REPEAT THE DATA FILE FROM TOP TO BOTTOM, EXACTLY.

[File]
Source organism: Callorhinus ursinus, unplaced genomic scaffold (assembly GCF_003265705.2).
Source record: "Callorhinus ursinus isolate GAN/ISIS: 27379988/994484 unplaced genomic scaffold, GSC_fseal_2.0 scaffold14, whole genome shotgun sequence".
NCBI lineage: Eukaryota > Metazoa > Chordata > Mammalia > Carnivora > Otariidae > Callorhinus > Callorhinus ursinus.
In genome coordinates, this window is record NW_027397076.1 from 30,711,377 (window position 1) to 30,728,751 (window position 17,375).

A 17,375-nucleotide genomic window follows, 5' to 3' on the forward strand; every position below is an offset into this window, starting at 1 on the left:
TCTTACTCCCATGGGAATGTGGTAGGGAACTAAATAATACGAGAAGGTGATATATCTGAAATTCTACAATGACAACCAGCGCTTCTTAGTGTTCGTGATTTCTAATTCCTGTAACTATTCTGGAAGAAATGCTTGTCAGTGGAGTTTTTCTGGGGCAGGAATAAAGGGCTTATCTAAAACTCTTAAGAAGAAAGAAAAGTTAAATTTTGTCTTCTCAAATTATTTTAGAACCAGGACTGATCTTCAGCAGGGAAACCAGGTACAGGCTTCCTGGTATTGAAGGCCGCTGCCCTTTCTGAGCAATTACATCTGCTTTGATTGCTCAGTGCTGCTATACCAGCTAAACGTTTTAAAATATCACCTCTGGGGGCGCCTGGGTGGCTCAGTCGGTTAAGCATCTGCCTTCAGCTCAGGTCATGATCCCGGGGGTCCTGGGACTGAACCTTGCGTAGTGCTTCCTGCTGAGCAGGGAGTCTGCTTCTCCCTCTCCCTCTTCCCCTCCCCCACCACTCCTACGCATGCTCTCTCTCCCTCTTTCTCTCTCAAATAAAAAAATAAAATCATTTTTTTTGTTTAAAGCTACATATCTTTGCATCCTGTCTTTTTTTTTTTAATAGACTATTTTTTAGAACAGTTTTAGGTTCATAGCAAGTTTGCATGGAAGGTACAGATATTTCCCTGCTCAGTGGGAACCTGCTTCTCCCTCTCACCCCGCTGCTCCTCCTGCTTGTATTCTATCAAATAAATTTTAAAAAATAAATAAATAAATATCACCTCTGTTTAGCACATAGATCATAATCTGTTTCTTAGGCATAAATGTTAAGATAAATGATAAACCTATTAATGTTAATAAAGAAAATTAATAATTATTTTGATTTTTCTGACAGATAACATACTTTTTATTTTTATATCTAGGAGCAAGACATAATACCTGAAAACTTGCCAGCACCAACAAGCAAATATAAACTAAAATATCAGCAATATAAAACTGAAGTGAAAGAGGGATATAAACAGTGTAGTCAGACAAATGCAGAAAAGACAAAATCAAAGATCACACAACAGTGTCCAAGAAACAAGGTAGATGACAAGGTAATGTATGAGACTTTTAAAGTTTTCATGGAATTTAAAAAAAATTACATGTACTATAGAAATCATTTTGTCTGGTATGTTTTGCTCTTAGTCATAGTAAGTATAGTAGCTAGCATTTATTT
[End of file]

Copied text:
Source organism: Callorhinus ursinus, unplaced genomic scaffold (assembly GCF_003265705.2).
Source record: "Callorhinus ursinus isolate GAN/ISIS: 27379988/994484 unplaced genomic scaffold, GSC_fseal_2.0 scaffold14, whole genome shotgun sequence".
NCBI lineage: Eukaryota > Metazoa > Chordata > Mammalia > Carnivora > Otariidae > Callorhinus > Callorhinus ursinus.
In genome coordinates, this window is record NW_027397076.1 from 30,711,377 (window position 1) to 30,728,751 (window position 17,375).

A 17,375-nucleotide genomic window follows, 5' to 3' on the forward strand; every position below is an offset into this window, starting at 1 on the left:
TCTTACTCCCATGGGAATGTGGTAGGGAACTAAATAATACGAGAAGGTGATATATCTGAAATTCTACAATGACAACCAGCGCTTCTTAGTGTTCGTGATTTCTAATTCCTGTAACTATTCTGGAAGAAATGCTTGTCAGTGGAGTTTTTCTGGGGCAGGAATAAAGGGCTTATCTAAAACTCTTAAGAAGAAAGAAAAGTTAAATTTTGTCTTCTCAAATTATTTTAGAACCAGGACTGATCTTCAGCAGGGAAACCAGGTACAGGCTTCCTGGTATTGAAGGCCGCTGCCCTTTCTGAGCAATTACATCTGCTTTGATTGCTCAGTGCTGCTATACCAGCTAAACGTTTTAAAATATCACCTCTGGGGGCGCCTGGGTGGCTCAGTCGGTTAAGCATCTGCCTTCAGCTCAGGTCATGATCCCGGGGGTCCTGGGACTGAACCTTGCGTAGTGCTTCCTGCTGAGCAGGGAGTCTGCTTCTCCCTCTCCCTCTTCCCCTCCCCCACCACTCCTACGCATGCTCTCTCTCCCTCTTTCTCTCTCAAATAAAAAAATAAAATCATTTTTTTTGTTTAAAGCTACATATCTTTGCATCCTGTCTTTTTTTTTTTAATAGACTATTTTTTAGAACAGTTTTAGGTTCATAGCAAGTTTGCATGGAAGGTACAGATATTTCCCTGCTCAGTGGGAACCTGCTTCTCCCTCTCACCCCGCTGCTCCTCCTGCTTGTATTCTATCAAATAAATTTTAAAAAATAAATAAATAAATATCACCTCTGTTTAGCACATAGATCATAATCTGTTTCTTAGGCATAAATGTTAAGATAAATGATAAACCTATTAATGTTAATAAAGAAAATTAATAATTATTTTGATTTTTCTGACAGATAACATACTTTTTATTTTTATATCTAGGAGCAAGACATAATACCTGAAAACTTGCCAGCACCAACAAGCAAATATAAACTAAAATATCAGCAATATAAAACTGAAGTGAAAGAGGGATATAAACAGTGTAGTCAGACAAATGCAGAAAAGACAAAATCAAAGATCACACAACAGTGTCCAAGAAACAAGGTAGATGACAAGGTAATGTATGAGACTTTTAAAGTTTTCATGGAATTTAAAAAAAATTACATGTACTATAGAAATCATTTTGTCTGGTATGTTTTGCTCTTAGTCATAGTAAGTATAGTAGCTAGCATTTATTT